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    How do you transfer the synthesized bitfiles to your LOGI Board ?
    After synthesizing your own HDL projects for the LOGI-Pi the you will need to move the bitfiles to the Raspberry Pi to be then loaded onto the FPGA. The most direct method of transferring the bitfile is to use an SCP client connected from your host PC to the Raspberry Pi.
    For more information, we suggest refering to the link-
    http://valentfx.com/wiki/index.php?title=LOGI_Guide_-_Your_First_Project_using_Xilinx_ISE#Moving_your_synthesized_bitfiles_to_your_LOGI_Board.
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    Does the SATA style connector in LOGI-Bone board support the SATA protocol?
    The actual SATA protocol is not supported, the SATA style connector is used in this case just as a high bandwidth LVDS module interface.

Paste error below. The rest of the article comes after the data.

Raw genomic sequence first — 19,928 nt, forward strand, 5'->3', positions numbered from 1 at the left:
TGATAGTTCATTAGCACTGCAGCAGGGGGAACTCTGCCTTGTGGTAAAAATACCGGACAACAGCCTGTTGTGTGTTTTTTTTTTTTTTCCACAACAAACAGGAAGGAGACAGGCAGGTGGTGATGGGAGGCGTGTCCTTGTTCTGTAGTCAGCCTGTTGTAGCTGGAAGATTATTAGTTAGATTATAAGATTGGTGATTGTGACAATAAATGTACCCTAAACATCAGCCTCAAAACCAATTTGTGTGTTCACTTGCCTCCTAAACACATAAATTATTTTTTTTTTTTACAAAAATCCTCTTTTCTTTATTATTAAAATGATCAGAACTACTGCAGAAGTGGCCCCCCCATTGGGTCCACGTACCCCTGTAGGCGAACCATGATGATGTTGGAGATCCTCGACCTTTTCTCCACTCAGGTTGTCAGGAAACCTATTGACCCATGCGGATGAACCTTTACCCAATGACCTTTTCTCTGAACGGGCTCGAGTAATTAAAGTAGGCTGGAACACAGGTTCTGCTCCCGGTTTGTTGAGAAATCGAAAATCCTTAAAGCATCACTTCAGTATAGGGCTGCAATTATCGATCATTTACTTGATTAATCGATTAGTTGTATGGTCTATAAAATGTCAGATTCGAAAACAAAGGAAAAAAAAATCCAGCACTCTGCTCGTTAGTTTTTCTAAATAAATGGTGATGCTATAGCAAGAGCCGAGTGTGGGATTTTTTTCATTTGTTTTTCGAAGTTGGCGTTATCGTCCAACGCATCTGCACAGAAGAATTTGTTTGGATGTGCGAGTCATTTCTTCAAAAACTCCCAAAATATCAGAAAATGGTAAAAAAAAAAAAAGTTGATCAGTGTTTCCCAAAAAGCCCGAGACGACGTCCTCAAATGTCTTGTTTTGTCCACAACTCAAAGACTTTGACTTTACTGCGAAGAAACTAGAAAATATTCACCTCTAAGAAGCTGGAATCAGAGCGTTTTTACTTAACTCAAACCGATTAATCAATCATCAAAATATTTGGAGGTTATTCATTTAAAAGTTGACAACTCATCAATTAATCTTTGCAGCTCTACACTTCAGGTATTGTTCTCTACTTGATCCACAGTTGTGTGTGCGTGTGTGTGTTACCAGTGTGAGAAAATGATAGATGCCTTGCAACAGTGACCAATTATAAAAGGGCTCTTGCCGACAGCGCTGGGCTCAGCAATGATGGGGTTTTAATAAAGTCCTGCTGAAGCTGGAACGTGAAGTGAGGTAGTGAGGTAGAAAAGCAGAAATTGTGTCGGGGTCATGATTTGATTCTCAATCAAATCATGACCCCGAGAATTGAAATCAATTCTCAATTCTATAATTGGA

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    What are the different ways to write a bitstream to LOGI-Pi’s FPGA ?
    There are three ways to write a bitstream to LOGI-Pi’s FPGA. By default, RasPi writes the bitstream by running 'logi_loader', which uses SPI to transfer the bitstream’s data bits and some GPIO pins for various FPGA control signals that don’t need to be fast. Xilinx calls this 'Slave Serial mode' since an external master (in this case RasPi) is treating the FPGA as a slave device.
    You can modify LOGI-Pi to configure itself from a serial Flash chip that’s included on the board. This is called 'Master Serial/SPI mod'e because the FPGA is in control of its own configuration.
    You can also use JTAG to configure the FPGA if you solder a 6-pin header onto LOGI-Pi. JTAG can overwrite the bitstream configured by either of the other two modes. For JTAG you need an external JTAG module that typically plugs into a PC USB port. You can use the JTAG port to program LOGI-Pi if you don’t have a RasPi.
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    What's the function of Logi_loader featured in the LOGI-Pi image?
    It’s an FPGA bitstream loader to dynamically load bitstreams from the Raspberry Pi. The LOGI loader will load the FPGA with the given bitstream file name.